Keeping Reptiles Newsletter
 
  Issue 1 Vol 7 March 2011
Late arrival of Newsletter In this Issue

I would like to apologies to all who have subscribe to the newsletter. The dealy has been due to a loss of the mailing list through a server failure and my failure to adequately have a back up - something I have almost always had. My apologies to all.

  1. Reptiles and Children Pt 2
  2. Reptile Keeping and Home Aesthetics
  3. Feature Video
  4. In the News
  5. Get Paid to write an article
  6. Tell Us What You Think
  7. Feedback and Updating

Other Issues

Other Articles & Resources

Nutritional Metabolic Bone Disease In Reptiles - Part 2

 

By Roberta A. Avila-Guevara CVT

 

Disease Process

iguana with metabolic bone diseaseNutritional Metabolic Bone Disease is characterized by a decline in skeletal health. It is the product of low calcium levels in blood. The primary problem is a disruption in calcium metabolism that results in low calcium levels over a period of time. The low levels trigger the production of parathyroid hormone. In response to the hormone, the skeletal system releases calcium from its stores, and the kidneys reabsorb calcium while excreting excess phosphorus. Eventually, the mineralization of bone is compromised, causing the bones to become soft; metabolic pathways continue to fade, and calcium levels continue to decline.

Causes of Nutritional Metabolic Bone Disease

Captive reptiles develop NMBD because of husbandry and dietary mismanagement. Herbivorous and insectivorous reptiles such as the Green Iguana and the Leopard Gecko, have a high incidence of the disorder because these reptiles are dependent on UVB radiation, supplementation, and proper diet in order to maintain correct levels of vitamin D and calcium in blood.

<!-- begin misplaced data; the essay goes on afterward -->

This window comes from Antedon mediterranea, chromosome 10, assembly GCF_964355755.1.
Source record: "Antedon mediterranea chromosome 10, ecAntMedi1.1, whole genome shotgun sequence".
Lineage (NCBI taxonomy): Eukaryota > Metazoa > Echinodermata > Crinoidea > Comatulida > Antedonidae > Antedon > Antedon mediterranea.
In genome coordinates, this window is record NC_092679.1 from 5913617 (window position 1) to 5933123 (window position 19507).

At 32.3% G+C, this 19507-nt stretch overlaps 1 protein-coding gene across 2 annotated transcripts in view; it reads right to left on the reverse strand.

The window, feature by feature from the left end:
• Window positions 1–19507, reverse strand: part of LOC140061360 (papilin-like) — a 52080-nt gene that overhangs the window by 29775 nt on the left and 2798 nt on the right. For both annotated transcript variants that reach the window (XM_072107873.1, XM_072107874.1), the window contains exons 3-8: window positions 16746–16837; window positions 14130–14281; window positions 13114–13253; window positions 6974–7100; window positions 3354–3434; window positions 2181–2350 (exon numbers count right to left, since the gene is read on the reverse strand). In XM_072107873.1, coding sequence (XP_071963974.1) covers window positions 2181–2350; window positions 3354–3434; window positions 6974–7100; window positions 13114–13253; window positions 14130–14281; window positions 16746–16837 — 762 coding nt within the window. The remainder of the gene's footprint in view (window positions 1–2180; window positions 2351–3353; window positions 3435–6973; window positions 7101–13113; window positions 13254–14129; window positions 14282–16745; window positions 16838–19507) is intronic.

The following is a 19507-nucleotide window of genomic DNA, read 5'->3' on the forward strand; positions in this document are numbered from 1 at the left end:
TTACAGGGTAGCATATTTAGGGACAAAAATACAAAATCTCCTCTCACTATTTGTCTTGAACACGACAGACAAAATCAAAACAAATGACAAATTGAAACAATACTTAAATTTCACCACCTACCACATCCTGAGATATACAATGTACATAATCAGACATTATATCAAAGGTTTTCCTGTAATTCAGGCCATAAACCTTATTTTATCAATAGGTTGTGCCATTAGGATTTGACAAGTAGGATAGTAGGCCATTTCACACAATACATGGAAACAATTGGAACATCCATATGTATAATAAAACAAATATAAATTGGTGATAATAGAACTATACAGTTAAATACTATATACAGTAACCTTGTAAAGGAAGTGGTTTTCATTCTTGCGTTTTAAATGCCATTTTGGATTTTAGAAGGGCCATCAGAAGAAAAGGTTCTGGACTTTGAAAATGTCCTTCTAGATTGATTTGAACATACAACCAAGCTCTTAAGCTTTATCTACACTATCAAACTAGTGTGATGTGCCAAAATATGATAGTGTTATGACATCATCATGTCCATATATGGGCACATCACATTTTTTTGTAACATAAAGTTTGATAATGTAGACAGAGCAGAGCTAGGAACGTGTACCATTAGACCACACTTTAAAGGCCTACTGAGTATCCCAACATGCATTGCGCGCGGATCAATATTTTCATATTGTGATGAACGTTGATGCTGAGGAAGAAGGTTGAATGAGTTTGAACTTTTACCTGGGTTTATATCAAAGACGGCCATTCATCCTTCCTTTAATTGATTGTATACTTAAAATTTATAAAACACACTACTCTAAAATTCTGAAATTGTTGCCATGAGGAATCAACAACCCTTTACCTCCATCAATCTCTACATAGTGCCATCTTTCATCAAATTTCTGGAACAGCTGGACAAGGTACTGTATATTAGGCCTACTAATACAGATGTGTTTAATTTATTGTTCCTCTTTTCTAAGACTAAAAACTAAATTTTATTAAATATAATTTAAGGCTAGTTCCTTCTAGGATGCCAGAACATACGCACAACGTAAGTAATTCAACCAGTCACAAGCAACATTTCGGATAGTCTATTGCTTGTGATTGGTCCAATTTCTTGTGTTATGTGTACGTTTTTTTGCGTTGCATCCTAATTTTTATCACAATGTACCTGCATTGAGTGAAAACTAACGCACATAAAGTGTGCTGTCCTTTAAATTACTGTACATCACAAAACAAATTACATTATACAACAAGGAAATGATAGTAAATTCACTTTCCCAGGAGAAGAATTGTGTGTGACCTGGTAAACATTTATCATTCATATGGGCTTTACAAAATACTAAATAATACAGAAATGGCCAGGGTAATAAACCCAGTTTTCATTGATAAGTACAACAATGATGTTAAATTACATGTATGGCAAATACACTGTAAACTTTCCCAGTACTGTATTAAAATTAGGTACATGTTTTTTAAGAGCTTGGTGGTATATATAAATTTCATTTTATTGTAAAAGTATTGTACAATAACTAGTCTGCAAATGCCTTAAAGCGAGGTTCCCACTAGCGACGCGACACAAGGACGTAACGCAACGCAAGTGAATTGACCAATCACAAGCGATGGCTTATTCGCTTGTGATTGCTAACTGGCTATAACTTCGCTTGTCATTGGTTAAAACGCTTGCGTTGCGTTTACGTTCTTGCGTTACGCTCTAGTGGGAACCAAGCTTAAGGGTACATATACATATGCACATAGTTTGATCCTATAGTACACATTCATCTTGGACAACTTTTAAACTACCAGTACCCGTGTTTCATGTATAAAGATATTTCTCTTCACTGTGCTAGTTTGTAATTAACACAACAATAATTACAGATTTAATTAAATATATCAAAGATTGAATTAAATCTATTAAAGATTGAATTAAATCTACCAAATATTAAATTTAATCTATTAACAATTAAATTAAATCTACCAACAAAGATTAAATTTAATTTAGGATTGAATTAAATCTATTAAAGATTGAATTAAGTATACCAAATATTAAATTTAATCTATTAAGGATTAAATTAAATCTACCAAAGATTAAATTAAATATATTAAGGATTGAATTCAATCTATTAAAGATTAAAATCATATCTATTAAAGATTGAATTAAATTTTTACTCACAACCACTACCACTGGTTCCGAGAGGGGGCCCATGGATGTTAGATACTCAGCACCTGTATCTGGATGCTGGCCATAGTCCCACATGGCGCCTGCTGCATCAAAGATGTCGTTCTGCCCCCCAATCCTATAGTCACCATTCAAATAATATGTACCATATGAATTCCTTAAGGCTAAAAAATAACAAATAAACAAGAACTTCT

Carnivorous reptiles such as snakes and monitor lizards, are able to obtain calcium and vitamin D from the adult prey they eat. Because of this, it is not common for these reptiles to present with NMBD unless they are fed an inappropriate diet of infant to young adult prey who do not have fully calcified bones.

Husbandry Mismanagement

Inappropriate husbandry practices result in anorexia and a decrease in mineral uptake. In most cases this is secondary to stress, therefore, misguidance in pet care has an influence on calcium metabolism.

Tropical and semi-tropical species

Most tropical reptiles are tree climbers. Housing them in an aquarium or other unit that's longer than it is tall doesn't allow them to climb. If these reptiles stay on or near the ground, they won't obtain the appropriate amounts of UV radiation and they will perceive their environment as a consent threat for predators. Humidity levels that are too low cause chronic dehydration and stress, while high levels are a breeding ground for bacteria and other organisms that can cause infection.

Incorrect temperatures cause several problems. If temperature ranges are too low, proper digestion and other metabolic functions will not occur, temperatures too high can burn pets. Lack of appropriate temperature ranges in the environment, or temperature gradients, do not allow reptiles to establish normal ectothermic behaviors.

Lighting systems are a major problem with reptile keeping. Tropical species have specific needs that can not be met with regular household light bulbs. Many reptile bulbs also do not meet the requirements for most of these species. Basking bulbs and most broad spectrum bulbs are designed for the sole purpose of providing heat and light. They do not provide UVA or UVB radiation needed by these reptiles unless they are specifically labeled. The amount of time an animal spends in the sunlight, or the photoperiod, can't be too long or too short, otherwise future medical problems will occur.